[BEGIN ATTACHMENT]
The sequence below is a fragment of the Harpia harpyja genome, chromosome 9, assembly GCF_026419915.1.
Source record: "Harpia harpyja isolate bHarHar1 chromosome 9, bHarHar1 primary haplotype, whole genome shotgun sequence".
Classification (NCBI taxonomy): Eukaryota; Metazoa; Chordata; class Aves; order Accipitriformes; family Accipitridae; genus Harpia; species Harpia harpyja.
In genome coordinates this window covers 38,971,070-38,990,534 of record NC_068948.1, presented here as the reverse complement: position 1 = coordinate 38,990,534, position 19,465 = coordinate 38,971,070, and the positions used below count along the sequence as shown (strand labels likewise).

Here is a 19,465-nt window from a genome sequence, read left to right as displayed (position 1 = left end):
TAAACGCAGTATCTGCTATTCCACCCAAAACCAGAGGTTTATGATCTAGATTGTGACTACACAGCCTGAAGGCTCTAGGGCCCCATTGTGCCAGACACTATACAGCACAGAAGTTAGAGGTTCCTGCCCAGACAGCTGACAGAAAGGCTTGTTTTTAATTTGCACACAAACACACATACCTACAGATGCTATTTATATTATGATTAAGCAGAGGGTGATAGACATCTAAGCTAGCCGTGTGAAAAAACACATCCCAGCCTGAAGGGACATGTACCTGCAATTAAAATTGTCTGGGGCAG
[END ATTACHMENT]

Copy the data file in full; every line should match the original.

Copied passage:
The sequence below is a fragment of the Harpia harpyja genome, chromosome 9, assembly GCF_026419915.1.
Source record: "Harpia harpyja isolate bHarHar1 chromosome 9, bHarHar1 primary haplotype, whole genome shotgun sequence".
Classification (NCBI taxonomy): Eukaryota; Metazoa; Chordata; class Aves; order Accipitriformes; family Accipitridae; genus Harpia; species Harpia harpyja.
In genome coordinates this window covers 38,971,070-38,990,534 of record NC_068948.1, presented here as the reverse complement: position 1 = coordinate 38,990,534, position 19,465 = coordinate 38,971,070, and the positions used below count along the sequence as shown (strand labels likewise).

Here is a 19,465-nt window from a genome sequence, read left to right as displayed (position 1 = left end):
TAAACGCAGTATCTGCTATTCCACCCAAAACCAGAGGTTTATGATCTAGATTGTGACTACACAGCCTGAAGGCTCTAGGGCCCCATTGTGCCAGACACTATACAGCACAGAAGTTAGAGGTTCCTGCCCAGACAGCTGACAGAAAGGCTTGTTTTTAATTTGCACACAAACACACATACCTACAGATGCTATTTATATTATGATTAAGCAGAGGGTGATAGACATCTAAGCTAGCCGTGTGAAAAAACACATCCCAGCCTGAAGGGACATGTACCTGCAATTAAAATTGTCTGGGGCAG